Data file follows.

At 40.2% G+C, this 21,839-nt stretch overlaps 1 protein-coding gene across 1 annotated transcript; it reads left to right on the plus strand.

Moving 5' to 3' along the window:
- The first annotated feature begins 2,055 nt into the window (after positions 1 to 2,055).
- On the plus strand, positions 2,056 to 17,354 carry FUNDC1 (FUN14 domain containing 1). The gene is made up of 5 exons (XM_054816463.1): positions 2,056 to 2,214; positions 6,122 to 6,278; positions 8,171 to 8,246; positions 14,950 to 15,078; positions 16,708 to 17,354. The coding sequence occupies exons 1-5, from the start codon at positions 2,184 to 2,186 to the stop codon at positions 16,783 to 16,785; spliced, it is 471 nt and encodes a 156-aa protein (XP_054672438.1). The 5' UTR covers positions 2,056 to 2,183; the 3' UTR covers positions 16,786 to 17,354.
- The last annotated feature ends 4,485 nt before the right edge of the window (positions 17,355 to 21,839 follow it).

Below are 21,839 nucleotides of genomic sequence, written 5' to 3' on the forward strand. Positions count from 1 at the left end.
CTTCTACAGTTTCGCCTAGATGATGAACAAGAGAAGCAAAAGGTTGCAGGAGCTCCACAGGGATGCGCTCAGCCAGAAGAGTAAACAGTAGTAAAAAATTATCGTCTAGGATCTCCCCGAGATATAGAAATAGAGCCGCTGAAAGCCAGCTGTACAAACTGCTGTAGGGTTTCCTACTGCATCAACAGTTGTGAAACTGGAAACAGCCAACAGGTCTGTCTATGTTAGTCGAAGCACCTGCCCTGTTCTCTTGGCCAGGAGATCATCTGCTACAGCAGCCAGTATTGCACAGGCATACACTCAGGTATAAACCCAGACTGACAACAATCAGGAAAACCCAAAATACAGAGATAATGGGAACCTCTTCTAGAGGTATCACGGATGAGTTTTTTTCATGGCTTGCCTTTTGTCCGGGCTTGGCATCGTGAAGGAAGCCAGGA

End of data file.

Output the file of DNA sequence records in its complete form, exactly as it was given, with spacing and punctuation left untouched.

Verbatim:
At 40.2% G+C, this 21,839-nt stretch overlaps 1 protein-coding gene across 1 annotated transcript; it reads left to right on the plus strand.

Moving 5' to 3' along the window:
- The first annotated feature begins 2,055 nt into the window (after positions 1 to 2,055).
- On the plus strand, positions 2,056 to 17,354 carry FUNDC1 (FUN14 domain containing 1). The gene is made up of 5 exons (XM_054816463.1): positions 2,056 to 2,214; positions 6,122 to 6,278; positions 8,171 to 8,246; positions 14,950 to 15,078; positions 16,708 to 17,354. The coding sequence occupies exons 1-5, from the start codon at positions 2,184 to 2,186 to the stop codon at positions 16,783 to 16,785; spliced, it is 471 nt and encodes a 156-aa protein (XP_054672438.1). The 5' UTR covers positions 2,056 to 2,183; the 3' UTR covers positions 16,786 to 17,354.
- The last annotated feature ends 4,485 nt before the right edge of the window (positions 17,355 to 21,839 follow it).

Below are 21,839 nucleotides of genomic sequence, written 5' to 3' on the forward strand. Positions count from 1 at the left end.
CTTCTACAGTTTCGCCTAGATGATGAACAAGAGAAGCAAAAGGTTGCAGGAGCTCCACAGGGATGCGCTCAGCCAGAAGAGTAAACAGTAGTAAAAAATTATCGTCTAGGATCTCCCCGAGATATAGAAATAGAGCCGCTGAAAGCCAGCTGTACAAACTGCTGTAGGGTTTCCTACTGCATCAACAGTTGTGAAACTGGAAACAGCCAACAGGTCTGTCTATGTTAGTCGAAGCACCTGCCCTGTTCTCTTGGCCAGGAGATCATCTGCTACAGCAGCCAGTATTGCACAGGCATACACTCAGGTATAAACCCAGACTGACAACAATCAGGAAAACCCAAAATACAGAGATAATGGGAACCTCTTCTAGAGGTATCACGGATGAGTTTTTTTCATGGCTTGCCTTTTGTCCGGGCTTGGCATCGTGAAGGAAGCCAGGA